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Schools Won't Get Any Extra Money For Sanitary Products Despite Some Girls Using Tissues Or Socks

The government has refused to set aside extra funding to tackle "period poverty".

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The government has refused to commit extra funding to tackle "period poverty" in schools – despite warnings that pupils are being forced to use toilet paper and even socks in their underwear.

Education secretary Justine Greening said it was up to schools to decide how they spent existing funds, and insisted that parents had a responsibility to make sure their children were complying with the law and not bunking off school.

BuzzFeed News reported earlier this year that girls from lower-income backgrounds are missing days of school because they can't afford sanitary products.

Greening's comments during equality questions in the House of Commons on Thursday were met with gasps from the Labour benches, and a cry of "absolute disgrace!" from the party's front bench.

Labour's shadow equalities minister Paula Sherriff had told Greening: "Schoolgirls in Yorkshire and elsewhere have had to use toilet paper and even socks stuffed into their underwear because families can't afford sanitary protection due to poverty pay and welfare cuts.

"Will the secretary of state consider matching our commitment to set aside funding to tackle period poverty, and ensure girls never miss out on their education just because they're having periods?"

Justine Greening
Matt Crossick / Empics Entertainment

Justine Greening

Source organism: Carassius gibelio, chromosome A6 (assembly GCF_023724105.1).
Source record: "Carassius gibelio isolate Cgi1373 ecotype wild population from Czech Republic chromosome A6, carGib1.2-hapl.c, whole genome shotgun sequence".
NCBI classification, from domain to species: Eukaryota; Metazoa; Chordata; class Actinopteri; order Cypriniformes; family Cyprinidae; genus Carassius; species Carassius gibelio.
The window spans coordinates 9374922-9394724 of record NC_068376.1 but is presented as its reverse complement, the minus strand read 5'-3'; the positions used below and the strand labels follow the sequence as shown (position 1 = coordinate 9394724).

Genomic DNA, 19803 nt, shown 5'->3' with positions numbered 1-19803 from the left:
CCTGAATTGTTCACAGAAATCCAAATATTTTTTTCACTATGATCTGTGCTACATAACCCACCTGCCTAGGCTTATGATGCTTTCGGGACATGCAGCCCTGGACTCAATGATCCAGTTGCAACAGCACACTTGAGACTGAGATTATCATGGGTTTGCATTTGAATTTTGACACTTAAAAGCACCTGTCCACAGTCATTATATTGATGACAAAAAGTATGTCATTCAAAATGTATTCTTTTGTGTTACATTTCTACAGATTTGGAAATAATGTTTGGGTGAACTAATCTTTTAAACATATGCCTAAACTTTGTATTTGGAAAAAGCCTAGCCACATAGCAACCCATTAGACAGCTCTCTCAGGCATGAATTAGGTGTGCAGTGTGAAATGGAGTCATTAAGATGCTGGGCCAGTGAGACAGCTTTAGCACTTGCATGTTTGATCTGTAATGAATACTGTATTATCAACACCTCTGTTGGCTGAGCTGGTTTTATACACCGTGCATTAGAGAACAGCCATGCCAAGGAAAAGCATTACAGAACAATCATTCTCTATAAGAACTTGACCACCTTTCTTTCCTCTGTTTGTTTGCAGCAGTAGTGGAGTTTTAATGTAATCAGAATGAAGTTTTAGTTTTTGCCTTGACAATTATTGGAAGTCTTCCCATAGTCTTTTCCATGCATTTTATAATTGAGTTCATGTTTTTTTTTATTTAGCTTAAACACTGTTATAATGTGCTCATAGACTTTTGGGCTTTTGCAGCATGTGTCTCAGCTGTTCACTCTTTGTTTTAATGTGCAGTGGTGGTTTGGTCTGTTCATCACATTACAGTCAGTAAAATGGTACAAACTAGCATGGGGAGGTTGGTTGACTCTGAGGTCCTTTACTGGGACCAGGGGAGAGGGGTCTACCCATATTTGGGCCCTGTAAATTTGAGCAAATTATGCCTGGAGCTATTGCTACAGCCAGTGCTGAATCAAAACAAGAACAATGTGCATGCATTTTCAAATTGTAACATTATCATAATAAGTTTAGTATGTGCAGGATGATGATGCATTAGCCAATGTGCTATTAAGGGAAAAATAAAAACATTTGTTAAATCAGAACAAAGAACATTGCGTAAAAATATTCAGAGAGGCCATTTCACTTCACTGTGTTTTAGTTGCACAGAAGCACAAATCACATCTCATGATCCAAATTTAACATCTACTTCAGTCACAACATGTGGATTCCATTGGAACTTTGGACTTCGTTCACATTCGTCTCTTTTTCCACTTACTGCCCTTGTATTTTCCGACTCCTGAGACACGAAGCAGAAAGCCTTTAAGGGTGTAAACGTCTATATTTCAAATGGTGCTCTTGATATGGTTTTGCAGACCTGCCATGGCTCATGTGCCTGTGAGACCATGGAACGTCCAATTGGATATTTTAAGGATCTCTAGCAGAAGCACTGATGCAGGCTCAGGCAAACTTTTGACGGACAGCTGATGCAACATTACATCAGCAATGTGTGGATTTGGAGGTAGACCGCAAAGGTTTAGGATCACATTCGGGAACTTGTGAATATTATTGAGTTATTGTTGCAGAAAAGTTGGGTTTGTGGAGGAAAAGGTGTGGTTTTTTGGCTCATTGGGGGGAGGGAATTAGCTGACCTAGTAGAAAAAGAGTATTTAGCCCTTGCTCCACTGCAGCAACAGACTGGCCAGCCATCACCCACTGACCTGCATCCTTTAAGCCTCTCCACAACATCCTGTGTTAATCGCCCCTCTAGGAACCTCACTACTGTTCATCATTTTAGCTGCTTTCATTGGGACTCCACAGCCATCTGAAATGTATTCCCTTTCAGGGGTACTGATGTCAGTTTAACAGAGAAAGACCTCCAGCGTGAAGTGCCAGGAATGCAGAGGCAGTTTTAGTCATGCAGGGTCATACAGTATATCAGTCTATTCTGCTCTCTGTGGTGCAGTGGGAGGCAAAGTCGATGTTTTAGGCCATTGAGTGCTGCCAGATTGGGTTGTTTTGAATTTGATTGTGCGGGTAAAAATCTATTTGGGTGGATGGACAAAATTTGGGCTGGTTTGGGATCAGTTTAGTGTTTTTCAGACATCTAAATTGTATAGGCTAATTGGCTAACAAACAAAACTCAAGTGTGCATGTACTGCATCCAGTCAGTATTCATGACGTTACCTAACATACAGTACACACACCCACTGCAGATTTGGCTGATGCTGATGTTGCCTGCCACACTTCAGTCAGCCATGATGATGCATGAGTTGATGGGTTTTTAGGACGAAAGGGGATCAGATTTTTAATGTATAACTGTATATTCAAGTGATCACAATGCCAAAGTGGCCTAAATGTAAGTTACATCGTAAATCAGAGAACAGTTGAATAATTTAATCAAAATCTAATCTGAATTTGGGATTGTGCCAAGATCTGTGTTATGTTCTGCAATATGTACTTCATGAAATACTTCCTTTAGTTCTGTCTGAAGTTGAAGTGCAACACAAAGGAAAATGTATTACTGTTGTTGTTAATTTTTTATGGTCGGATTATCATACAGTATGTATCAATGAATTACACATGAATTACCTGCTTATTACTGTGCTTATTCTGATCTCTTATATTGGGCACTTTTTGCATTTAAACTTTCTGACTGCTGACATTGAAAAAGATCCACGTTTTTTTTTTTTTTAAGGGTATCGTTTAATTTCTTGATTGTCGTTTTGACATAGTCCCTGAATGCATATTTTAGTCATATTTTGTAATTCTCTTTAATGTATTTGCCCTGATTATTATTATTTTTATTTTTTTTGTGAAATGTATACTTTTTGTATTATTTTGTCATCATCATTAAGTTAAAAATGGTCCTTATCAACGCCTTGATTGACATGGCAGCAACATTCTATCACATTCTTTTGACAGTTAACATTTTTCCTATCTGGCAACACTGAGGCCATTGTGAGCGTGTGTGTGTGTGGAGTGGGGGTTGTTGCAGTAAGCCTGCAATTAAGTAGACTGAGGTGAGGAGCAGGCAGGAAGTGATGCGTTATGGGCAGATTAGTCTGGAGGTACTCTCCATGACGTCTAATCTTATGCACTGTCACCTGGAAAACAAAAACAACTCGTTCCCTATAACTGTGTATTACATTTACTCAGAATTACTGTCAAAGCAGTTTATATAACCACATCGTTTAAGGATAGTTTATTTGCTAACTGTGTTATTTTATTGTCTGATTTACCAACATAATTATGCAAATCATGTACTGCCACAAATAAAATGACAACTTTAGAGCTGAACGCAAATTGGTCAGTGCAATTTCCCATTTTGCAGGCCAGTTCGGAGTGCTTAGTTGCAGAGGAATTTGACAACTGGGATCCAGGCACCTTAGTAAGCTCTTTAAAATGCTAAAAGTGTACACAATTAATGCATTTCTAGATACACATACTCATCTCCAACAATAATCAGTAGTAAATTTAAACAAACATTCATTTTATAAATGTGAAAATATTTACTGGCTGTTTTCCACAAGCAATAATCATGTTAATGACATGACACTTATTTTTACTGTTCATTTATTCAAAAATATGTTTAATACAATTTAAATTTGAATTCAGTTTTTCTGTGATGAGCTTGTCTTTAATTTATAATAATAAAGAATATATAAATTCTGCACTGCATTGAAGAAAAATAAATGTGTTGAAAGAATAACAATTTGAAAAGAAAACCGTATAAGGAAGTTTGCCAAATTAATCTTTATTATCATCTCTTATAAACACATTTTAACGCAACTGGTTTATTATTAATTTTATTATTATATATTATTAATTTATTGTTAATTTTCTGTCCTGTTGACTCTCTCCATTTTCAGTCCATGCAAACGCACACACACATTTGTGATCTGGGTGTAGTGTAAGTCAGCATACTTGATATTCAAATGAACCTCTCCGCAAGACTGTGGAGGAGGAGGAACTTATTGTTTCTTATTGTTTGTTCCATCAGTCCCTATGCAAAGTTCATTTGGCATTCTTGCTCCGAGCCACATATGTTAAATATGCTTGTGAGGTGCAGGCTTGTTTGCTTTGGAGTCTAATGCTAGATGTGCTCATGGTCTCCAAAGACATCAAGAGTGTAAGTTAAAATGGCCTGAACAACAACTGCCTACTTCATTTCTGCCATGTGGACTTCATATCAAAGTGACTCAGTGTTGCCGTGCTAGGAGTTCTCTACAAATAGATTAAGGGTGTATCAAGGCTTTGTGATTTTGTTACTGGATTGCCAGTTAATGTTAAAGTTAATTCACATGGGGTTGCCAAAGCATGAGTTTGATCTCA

Greening replied: "Schools already have discretion over how they can use their funding. If they want to make sanitary products available to disadvantaged students then they are free to do so.

"And I think the whole house will recognise that this is an issue that goes far wider than the role of schools, it's also about making sure parents understand two things – one, the need to play their role in educating their own children but also separately the very clear-cut duty that parents have to make sure their children are attending school and complying with the law to do so."

Labour MPs were visibly angry at her response.

Paula Sherriff
Gus Campbell Photography / Press Association Images

Paula Sherriff

One 16-year-old pupil from Leeds who spoke to BuzzFeed News earlier this year said: "You don’t want to be a burden on your parents and say, ‘Hey mum, can you buy some pads,’ because you feel like she has other priorities so it’s not really something you want to go talk about."

Labour MP Catherine West stood up in the Commons to say that Greening's attitude was "harsh" and she should look again at providing extra funding.

"I think her approach is a little harsh in terms of schools having to stump up money for sanitary pads, firstly, and secondly, blaming parents – because periods are just one of those things, you can't blame parents for periods," she said.

Greening replied that it was important to "allow schools some discretion in how they want to deal with this". And she refused to back down, adding: "I have to say I don't agree actually, I do think parents have a responsibility to play their role in making sure children understand how they will approach adult life."

After the debate, Sherriff – who has spearheaded a campaign to end what has become known as period poverty – told BuzzFeed News she was "very disappointed" in Greening's response. "She appeared to miss the whole point, that some parents just cannot afford to buy sanitary products and schools are already at breaking point," she said.

"Her uncaring response proved that this government simply don't care about the indignity of those experiencing period poverty."

Emily Ashton is a senior political correspondent for BuzzFeed News and is based in London.

Contact Emily Ashton at

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